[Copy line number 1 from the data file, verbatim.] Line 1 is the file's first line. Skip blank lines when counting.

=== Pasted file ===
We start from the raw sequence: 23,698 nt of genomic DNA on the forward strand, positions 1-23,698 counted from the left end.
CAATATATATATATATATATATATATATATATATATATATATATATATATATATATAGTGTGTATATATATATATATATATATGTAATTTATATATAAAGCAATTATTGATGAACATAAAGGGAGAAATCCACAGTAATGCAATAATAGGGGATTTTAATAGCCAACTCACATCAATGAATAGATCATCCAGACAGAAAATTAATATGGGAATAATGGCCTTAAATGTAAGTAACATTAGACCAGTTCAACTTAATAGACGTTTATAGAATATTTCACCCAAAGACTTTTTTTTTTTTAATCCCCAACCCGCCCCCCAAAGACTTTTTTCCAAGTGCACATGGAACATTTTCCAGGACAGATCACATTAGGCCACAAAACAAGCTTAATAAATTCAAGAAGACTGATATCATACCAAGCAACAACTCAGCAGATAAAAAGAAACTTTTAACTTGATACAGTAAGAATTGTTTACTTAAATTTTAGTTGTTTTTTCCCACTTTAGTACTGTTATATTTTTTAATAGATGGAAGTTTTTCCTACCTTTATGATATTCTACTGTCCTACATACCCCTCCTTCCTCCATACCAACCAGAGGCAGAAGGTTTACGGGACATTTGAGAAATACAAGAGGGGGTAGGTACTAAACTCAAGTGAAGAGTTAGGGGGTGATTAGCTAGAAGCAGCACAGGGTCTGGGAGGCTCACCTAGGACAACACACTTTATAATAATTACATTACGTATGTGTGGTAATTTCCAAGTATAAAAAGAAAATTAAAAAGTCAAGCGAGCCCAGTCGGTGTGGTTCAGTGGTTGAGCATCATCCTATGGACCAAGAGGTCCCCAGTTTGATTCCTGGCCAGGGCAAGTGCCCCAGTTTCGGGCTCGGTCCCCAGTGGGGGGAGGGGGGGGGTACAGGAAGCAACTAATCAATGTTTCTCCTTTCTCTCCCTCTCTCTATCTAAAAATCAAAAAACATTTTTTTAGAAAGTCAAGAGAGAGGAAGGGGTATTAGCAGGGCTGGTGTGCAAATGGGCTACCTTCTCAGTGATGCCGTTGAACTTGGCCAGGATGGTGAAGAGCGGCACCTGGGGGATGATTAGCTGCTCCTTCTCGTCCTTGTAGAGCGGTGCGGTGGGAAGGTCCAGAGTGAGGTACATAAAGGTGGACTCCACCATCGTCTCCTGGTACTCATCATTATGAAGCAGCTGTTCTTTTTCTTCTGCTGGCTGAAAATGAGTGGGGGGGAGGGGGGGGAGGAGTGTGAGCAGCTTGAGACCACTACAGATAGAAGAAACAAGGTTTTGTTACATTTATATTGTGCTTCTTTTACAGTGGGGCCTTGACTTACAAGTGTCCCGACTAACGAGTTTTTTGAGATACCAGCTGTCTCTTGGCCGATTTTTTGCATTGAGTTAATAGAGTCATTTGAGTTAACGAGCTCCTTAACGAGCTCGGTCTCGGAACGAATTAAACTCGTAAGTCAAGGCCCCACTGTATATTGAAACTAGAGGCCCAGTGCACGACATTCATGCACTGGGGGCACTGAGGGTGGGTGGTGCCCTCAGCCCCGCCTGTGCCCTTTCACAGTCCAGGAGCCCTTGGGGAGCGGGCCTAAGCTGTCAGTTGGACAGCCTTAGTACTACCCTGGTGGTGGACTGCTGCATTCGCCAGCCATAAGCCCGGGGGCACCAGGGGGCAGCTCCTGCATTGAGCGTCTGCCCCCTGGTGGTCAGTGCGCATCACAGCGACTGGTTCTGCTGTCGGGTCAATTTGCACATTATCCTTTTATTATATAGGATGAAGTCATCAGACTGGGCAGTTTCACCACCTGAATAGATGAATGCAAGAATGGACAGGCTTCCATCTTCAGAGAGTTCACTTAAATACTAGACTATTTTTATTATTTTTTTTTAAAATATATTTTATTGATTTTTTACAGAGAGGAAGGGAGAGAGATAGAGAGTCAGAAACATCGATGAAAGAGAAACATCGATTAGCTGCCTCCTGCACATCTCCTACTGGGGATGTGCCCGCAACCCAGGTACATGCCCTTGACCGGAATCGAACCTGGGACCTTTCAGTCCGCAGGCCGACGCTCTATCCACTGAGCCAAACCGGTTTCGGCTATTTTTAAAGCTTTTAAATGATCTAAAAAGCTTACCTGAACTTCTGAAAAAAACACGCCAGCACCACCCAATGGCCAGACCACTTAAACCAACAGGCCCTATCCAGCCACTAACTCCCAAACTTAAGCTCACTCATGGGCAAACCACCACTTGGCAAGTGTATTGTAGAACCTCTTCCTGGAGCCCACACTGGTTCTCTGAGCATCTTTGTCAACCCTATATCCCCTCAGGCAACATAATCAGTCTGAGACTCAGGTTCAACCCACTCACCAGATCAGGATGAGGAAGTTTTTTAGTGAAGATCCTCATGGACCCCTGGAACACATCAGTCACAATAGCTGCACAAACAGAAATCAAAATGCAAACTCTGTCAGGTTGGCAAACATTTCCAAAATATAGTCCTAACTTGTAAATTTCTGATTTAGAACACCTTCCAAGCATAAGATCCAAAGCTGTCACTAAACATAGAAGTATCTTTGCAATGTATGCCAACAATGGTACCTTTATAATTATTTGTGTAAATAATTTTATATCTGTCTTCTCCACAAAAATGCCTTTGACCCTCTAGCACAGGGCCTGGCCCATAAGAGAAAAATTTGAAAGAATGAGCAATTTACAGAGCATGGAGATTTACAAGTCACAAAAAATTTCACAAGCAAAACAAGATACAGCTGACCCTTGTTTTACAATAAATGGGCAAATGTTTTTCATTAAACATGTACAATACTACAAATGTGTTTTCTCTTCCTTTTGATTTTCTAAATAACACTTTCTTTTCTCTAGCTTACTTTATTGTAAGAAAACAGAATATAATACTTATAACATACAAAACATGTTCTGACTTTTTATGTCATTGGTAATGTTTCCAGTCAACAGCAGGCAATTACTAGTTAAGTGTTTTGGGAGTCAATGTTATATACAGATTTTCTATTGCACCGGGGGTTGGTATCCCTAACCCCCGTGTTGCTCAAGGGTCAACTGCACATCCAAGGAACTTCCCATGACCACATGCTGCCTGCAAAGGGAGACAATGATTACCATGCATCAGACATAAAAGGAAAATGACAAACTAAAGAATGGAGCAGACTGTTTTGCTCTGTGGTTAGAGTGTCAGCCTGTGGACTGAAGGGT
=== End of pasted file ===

We start from the raw sequence: 23,698 nt of genomic DNA on the forward strand, positions 1-23,698 counted from the left end.